Have you ever come across the phrase ‘lotus birth’?
It’s a new birth trend that has happened to take the internet and everybody’s Pinterest by storm but, other than sounding like a bizarre spa treatment, what exactly is it?
Mothers who opt to undertake a lotus birth basically refuse to cut their newborn’s umbilical cord. They also decline the immediate removal of the placenta post the birth of their baby. Instead, following an ideal lotus birth, the mother waits for the placenta to spontaneously detach from her child when the baby’s umbilical cord happens to naturally disintegrate and fall off of his or her tummy.
Now though some mommies are waxing lyrical of why lotus births are the way to go as they simultaneously post fascinating pictures of their newborns with intact umbilical cords upon Instagram, the medical community however, has something very different to say.
If a mother has opted for a lotus birth, she will typically be seen hauling around her baby’s yet attached placenta everywhere with the child, going so far as enclosing it in her child’s swaddle. In order to accelerate the process of drying up the placenta, many mommies choose to consistently sprinkle salt through the course of the day. They also utilize essential oils in an endeavor to mask the foul smell of the decomposing placenta. Other mothers will choose to simply lay the placenta in a water basin. Advocates of the lotus birth cite emotional and physical benefits as the motivation to keep the placenta still attached to their newborn. However, the safety of this practice has been widely questioned.
In 2008 The Royal College of Obstetricians and Gynaecologists (RCOG) officially advised against any practice of allowing babies to remain attached to their placentas post birth . This statement was issued around the same time when doctors and midwives had begun to see a notable rise in new parents asking them to lay off from cutting their baby’s cord.
Back then medical professionals wouldn’t push too hard for they’d respect a mother’s right to take the final call regarding her body. They’d simply warn them of the risk of infection that their child would be exposed to and let the parents ultimately decide.
Doctors from the RCOG time and time again remind, “If left for a period of time after the birth, there is a risk of infection in the placenta which can consequently spread to the baby.”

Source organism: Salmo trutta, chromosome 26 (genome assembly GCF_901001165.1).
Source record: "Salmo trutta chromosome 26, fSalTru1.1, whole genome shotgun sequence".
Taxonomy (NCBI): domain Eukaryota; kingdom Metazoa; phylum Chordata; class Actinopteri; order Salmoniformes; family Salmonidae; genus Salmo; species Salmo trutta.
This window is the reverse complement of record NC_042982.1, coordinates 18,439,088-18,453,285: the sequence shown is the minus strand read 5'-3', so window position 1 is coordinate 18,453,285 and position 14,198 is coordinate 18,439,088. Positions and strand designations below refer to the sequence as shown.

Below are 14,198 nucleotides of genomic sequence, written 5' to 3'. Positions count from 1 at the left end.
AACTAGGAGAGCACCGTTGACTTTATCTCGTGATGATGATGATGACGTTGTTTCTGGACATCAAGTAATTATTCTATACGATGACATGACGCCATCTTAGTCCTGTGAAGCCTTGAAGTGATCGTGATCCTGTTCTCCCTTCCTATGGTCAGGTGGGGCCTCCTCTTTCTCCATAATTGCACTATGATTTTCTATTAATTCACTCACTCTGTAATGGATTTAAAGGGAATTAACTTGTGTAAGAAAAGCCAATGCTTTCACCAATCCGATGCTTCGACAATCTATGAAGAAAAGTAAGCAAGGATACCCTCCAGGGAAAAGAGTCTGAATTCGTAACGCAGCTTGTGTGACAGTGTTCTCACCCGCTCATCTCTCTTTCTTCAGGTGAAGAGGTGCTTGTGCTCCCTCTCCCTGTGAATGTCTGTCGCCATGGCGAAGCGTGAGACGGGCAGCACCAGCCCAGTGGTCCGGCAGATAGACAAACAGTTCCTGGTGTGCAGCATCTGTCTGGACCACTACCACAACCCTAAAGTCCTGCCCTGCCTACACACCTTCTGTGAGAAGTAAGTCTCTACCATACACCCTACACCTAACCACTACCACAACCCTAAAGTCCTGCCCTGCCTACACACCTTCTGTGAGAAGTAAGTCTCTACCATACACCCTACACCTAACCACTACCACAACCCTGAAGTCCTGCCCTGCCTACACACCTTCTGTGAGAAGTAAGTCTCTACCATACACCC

In 2012 an ob-gyn and popular blogger Dr. Amy Tuteur from Skeptical OB, published her own scathing verdict regarding lotus births online. She referred to the “non-severance” births as “a bizarre practice with no medical benefit and considerable risk, particularly the risk of massive infection.”
However, not everyone in the medical community is doom and gloom when it comes to this unusual form of birth. An Australian MD, Dr. Sarah Buckley is a popular advocate of lotus births. Author of ‘Gentle Birth, Gentle Mothering: A Doctor’s Guide to Natural Childbirth and Gentle Early Parenting Choices,’ she has chronicled her own personal lotus birth experiences where her children’s cords happened to fall off anytime between 3-6 days post birth. She’s a happy mother of four.
Dr. Buckley refers to lotus births as “a beautiful and logical extension of natural childbirth [that] invites us to reclaim the so-called third stage of birth, and to honor the placenta, our baby’s first source of nourishment.”
However, most doctors still refuse to conduct a lotus birth as there is yet to be any study exhibiting any medical benefit. According to Dr. Robert Atlas from Baltimore’s Mercury Medical Center, “The function of the placenta is essentially over the minute the placenta detaches and stops pulsating and sending blood over to the newborn. There is no medical benefit to the mother or the newborn to continue to allow the umbilical cord to be attached to the placenta.”
Atlas proceeds to elaborate, “I can use the example of animals. When the animal delivers in the wild, they do not leave the placenta attached to the calf (or whatever the animal is called); the mother actually eats the placenta to get rid of the blood and remnants of birth to try and decrease the smell that may attract predators.”
Well, if that image wasn’t enough to put you off lotus births forever, Atlas has these final parting gems to offer, “I don’t think there is any increased risk of infection, but dying tissue smells horribly.” Yikes.